Subscribe now to and start applying to auditions!

LA Theater Review


In the Greek myth of Orpheus and Eurydice, the great hero Orpheus descends into hell to rescue his recently deceased beloved. The King of the Dead is willing to allow Eurydice to leave with the hero but only if Orpheus can lead her back to the land of the living without looking at her.

There's a reason the legend is known as Orpheus and Eurydice and not Eurydice and Orpheus, as, in the tale, Eurydice is usually little more than cargo: an object to be hauled about the lower levels of hell like a curvy bag of kitty litter. However, playwright Sarah Ruhl's lyrical drama is a feminist reworking of the myth. Although director Trevor Biship's ultra-serious production may lack for scenes in which Eurydice burns her bra or starts lecturing the King of the Dead about Gloria Steinem, the story is nevertheless narrated steadfastly from a contemporary woman's point of view.

In this version of the legend, the love of Eurydice (Dina Percia) and Orpheus (Erwin Tuazon) is already on shaky emotional terrain long before Eurydice dies and winds up in the underworld. Upon arrival in the Land o' the Dead, Eurydice loses any memory of her beloved and instead enjoys long rhapsodic conversations with her doting dead father (Trevor H. Olsen), who's really the only man she ever loved anyway. When Orpheus shows up to rescue Eurydice, he's kind of a pain in the neck, so Eurydice does what she can to sabotage the rescue attempt.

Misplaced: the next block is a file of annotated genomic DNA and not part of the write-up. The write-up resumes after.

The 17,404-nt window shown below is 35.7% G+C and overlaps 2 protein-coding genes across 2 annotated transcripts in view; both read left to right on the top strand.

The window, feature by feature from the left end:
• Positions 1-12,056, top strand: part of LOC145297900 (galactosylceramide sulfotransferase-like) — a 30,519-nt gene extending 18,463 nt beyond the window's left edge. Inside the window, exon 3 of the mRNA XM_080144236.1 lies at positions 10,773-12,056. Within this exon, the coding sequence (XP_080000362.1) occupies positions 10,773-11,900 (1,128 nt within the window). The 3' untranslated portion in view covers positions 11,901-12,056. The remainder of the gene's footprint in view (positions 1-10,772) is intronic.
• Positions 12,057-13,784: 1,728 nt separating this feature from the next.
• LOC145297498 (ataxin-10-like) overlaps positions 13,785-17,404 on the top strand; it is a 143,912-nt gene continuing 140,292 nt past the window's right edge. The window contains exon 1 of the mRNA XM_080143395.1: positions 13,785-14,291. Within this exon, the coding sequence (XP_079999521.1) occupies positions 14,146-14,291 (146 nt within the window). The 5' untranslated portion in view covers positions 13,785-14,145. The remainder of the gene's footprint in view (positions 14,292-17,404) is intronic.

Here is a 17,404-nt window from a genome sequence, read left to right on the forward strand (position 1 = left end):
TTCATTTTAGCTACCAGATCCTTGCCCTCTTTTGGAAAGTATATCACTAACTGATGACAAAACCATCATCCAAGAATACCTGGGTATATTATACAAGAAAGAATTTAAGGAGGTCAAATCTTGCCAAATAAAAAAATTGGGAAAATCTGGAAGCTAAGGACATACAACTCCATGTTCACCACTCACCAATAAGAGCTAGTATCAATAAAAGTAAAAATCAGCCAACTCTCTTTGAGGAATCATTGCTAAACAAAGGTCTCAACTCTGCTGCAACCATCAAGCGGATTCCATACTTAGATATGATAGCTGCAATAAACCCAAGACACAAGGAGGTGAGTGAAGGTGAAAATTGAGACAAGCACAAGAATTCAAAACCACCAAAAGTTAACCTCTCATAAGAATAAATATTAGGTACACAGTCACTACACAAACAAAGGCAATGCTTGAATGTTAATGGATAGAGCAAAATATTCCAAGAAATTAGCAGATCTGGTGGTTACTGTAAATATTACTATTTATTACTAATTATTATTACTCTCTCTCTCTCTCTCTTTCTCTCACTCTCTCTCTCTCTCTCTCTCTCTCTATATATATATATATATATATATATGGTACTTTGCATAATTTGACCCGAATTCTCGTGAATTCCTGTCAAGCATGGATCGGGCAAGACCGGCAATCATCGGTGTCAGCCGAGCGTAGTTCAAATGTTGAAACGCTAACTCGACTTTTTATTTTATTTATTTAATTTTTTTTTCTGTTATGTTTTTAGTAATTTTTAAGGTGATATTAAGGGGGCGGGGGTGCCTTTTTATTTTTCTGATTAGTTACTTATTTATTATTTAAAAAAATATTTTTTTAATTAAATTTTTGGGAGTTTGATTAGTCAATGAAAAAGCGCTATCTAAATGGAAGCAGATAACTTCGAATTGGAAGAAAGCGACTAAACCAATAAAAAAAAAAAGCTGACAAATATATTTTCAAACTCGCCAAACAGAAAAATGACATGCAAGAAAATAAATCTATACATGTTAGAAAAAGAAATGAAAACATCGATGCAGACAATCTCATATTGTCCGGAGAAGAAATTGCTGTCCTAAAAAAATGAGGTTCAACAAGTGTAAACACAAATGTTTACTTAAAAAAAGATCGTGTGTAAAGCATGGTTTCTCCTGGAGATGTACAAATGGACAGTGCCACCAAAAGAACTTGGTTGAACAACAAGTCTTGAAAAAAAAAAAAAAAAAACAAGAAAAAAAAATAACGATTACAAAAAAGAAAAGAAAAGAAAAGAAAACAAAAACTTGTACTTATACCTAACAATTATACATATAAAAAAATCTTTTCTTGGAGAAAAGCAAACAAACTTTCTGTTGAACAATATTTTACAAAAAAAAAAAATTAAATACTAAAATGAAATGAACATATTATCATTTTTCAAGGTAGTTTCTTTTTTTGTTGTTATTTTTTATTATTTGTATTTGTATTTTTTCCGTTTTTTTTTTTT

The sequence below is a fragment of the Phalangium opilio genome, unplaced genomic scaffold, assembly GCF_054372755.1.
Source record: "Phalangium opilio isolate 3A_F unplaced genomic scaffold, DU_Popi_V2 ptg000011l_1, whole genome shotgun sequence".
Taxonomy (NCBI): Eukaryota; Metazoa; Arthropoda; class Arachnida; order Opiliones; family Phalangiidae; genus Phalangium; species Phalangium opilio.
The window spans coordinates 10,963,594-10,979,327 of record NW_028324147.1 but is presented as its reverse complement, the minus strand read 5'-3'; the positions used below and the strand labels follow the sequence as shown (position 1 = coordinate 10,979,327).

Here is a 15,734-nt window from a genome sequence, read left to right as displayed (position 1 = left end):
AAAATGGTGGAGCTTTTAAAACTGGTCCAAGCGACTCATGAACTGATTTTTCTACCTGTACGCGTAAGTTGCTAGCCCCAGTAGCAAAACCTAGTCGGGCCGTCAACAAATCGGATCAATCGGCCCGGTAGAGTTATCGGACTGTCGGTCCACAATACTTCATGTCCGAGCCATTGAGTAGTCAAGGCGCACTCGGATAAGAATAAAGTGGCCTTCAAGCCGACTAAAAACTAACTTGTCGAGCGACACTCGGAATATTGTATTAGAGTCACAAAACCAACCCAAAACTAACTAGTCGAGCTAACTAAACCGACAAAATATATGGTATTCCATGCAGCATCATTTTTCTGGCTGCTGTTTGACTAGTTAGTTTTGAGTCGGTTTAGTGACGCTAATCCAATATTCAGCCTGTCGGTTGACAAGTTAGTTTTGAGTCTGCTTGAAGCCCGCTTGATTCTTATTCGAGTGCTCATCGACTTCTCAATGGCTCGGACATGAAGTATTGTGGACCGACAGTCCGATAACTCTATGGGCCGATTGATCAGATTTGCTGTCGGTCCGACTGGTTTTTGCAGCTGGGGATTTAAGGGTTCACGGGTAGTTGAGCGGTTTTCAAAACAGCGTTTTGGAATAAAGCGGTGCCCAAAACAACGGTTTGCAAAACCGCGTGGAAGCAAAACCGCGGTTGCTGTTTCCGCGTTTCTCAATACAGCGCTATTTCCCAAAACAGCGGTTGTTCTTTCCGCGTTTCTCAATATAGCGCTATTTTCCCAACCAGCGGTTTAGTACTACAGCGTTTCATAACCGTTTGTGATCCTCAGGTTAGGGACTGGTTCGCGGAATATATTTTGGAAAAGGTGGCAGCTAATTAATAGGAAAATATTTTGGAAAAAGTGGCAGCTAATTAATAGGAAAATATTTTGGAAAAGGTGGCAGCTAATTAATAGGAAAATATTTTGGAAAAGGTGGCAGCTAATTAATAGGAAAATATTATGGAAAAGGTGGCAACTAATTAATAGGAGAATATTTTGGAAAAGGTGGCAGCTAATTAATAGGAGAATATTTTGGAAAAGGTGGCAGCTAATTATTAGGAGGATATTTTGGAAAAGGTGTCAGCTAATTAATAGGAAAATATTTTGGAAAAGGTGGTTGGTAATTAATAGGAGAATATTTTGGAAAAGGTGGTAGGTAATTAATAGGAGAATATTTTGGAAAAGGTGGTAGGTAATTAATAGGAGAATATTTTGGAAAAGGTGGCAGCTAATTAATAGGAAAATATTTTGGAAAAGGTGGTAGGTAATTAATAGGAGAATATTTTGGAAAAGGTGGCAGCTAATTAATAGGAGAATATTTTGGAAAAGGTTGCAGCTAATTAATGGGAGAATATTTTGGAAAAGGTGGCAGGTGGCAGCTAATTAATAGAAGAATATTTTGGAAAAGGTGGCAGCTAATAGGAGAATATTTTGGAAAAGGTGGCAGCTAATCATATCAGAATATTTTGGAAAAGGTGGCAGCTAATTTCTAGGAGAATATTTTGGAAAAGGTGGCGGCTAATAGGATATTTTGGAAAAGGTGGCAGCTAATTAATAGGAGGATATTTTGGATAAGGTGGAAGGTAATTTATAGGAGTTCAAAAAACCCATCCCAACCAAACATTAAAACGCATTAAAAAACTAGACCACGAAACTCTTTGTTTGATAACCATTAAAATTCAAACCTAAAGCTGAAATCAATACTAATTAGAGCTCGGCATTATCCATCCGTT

One wishes it were more possible to celebrate this strange and intriguing new take on timeless subject matter, but director Biship's drab, humorless staging is fraught with pacing problems, as well as a ponderous mood that is so top-heavy with self-importance it verges on being unintentionally campy. Ruhl's intermittently pretentious writing style is not well served by the stiff blocking and confused line readings—nor by anemic chemistry between the characters. The ensemble work is uneven, strangely anchored by Percia's weirdly too perky Eurydice, who comes across more as an affable cheerleader than as a luminous beauty. Welcome comic irony is provided by a chorus of talking rocks (Leonard Zanders, Lauren Birriel, and Raymond Lee), but the drab and dreary atmosphere makes the piece a trudge, even for a piece about the underworld.

Presented by Range View Productions at the Hayworth Studio Theatre, 2511 Wilshire Blvd., L.A. April 10May 16. Thu.–Sat., 8 p.m.; Sun., 2 p.m.

(323) 960-7726 or

What did you think of this story?
Leave a Facebook Comment: